Long-term intercomparison of two pCO2 instruments based on ship-of-opportunity measurements in a dynamic shelf sea environment
Journal article, Peer reviewed
MetadataShow full item record
Original versionLimnology and Oceanography : Methods. 2021, 19(1), 37-50. 10.1002/lom3.10403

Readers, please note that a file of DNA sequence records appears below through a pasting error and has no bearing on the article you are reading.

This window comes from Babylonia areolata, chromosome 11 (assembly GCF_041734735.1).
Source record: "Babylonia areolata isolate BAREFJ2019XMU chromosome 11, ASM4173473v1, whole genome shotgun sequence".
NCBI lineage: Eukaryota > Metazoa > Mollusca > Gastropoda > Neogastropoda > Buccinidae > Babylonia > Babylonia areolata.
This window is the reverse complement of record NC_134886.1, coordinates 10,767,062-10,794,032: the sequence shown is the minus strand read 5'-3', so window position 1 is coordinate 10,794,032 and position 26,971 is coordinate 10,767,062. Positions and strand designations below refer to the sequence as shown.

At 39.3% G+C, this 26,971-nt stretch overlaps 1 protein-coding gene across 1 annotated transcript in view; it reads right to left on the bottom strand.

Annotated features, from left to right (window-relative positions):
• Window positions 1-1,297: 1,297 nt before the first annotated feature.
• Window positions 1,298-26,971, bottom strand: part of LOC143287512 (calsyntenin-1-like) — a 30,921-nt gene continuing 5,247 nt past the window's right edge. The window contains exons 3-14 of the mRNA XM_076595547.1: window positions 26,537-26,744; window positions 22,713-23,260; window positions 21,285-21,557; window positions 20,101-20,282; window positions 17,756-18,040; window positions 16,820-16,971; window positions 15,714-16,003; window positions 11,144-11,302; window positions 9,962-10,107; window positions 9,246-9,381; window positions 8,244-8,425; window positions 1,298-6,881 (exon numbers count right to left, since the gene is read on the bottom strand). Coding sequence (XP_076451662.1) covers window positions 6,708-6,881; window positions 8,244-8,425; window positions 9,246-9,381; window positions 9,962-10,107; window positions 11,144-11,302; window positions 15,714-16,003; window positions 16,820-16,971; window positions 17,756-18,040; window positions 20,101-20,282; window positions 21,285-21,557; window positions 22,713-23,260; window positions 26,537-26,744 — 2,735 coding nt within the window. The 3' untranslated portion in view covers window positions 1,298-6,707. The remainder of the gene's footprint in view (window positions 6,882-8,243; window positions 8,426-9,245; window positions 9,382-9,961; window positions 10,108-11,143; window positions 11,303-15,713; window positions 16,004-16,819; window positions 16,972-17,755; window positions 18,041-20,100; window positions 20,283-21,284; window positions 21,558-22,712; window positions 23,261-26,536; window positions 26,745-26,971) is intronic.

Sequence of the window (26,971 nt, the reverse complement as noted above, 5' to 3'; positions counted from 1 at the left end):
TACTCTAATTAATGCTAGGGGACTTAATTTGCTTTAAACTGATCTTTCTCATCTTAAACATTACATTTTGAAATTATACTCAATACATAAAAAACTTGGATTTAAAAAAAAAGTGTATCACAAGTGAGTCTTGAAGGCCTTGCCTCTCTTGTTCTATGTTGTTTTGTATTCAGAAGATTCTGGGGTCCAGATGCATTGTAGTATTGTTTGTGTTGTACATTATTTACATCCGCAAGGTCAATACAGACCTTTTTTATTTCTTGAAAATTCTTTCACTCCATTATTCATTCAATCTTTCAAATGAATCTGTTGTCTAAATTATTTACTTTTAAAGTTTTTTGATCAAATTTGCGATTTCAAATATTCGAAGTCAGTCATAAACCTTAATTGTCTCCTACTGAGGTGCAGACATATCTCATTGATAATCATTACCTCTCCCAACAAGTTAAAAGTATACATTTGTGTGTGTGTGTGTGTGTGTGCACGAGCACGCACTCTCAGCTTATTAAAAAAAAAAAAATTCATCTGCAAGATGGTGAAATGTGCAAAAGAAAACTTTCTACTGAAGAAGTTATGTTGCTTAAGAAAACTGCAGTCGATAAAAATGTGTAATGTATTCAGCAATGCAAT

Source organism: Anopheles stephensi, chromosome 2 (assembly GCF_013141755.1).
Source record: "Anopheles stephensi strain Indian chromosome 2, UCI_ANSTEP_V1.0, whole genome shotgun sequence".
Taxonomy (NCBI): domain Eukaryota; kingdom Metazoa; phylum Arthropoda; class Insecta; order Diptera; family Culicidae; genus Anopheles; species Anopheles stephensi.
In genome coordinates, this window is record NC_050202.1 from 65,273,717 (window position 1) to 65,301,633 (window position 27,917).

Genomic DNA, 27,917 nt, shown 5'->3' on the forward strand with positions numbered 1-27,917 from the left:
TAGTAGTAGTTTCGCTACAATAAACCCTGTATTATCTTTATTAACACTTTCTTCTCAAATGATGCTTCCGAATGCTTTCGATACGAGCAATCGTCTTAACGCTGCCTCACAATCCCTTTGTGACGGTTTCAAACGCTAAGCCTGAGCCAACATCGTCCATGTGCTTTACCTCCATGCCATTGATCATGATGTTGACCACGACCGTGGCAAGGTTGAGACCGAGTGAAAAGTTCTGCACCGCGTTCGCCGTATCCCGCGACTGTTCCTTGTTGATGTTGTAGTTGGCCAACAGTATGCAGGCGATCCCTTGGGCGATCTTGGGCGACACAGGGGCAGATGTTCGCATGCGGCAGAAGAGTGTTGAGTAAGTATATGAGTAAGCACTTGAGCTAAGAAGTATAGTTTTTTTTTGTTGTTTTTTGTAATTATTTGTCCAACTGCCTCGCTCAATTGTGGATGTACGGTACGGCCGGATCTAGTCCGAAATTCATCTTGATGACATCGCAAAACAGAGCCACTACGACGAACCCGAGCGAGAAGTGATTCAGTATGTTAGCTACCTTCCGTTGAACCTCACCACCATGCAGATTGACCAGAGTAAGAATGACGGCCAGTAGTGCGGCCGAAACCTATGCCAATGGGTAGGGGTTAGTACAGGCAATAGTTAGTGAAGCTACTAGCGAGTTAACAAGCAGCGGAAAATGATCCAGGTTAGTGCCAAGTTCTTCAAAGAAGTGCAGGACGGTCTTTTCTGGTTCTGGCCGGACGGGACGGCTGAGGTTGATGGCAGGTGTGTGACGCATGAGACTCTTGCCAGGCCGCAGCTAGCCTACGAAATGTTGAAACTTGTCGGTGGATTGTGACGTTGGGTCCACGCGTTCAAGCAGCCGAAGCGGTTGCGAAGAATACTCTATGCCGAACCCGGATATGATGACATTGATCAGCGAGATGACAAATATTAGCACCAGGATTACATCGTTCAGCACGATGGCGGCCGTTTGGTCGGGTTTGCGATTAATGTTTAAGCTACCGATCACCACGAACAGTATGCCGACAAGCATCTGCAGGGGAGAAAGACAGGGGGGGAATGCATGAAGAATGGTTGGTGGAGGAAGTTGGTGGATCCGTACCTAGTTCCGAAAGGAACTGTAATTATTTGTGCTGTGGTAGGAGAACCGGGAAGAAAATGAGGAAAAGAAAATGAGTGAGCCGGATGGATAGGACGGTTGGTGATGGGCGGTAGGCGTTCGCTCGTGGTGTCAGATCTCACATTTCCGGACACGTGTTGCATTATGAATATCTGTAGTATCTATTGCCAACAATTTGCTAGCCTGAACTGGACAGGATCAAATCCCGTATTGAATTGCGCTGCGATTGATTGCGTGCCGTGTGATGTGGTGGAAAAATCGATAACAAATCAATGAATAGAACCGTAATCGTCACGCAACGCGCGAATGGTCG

The partial pressure of carbon dioxide (pCO2) in surface seawater is an important biogeochemical variable because, together with the pCO2 in the atmosphere, it determines the direction of air–sea carbon dioxide exchange. Large-scale observations of pCO2 are facilitated by Ships-of-Opportunity (SOOP-CO2) equipped with underway measuring instruments. The need for expanding the observation capacity and the challenges involving the sustainability and maintenance of traditional equilibrator systems led the community toward developing simpler and more autonomous systems. Here we performed a comparison between a membrane-based sensor and a showerhead equilibration sensor installed on two SOOP-CO2 between 2013 and 2018. We identified time- and space-adequate crossovers in the Skagerrak Strait, where the two ship routes often crossed. We found a mean total difference of 1.5 ± 10.6 μatm and a root mean square error of 11 μatm. The pCO2 values recorded by the two instruments showed a strong linear correlation with a coefficient of 0.91 and a slope of 1.07 (± 0.14), despite the dynamic nature of the environment and the difficulty of comparing measurements from two different vessels. The membrane-based sensor was integrated with a FerryBox system on a ship with a high sampling frequency in the study area. We showed the strength of having a sensor-based network with a high spatial coverage that can be validated against conventional SOOP-CO2 methods. Proving the validity of membrane-based sensors in coastal and continental shelf seas and using the higher frequency measurements they provide can enable a thorough characterization of pCO2 variability in these dynamic environments.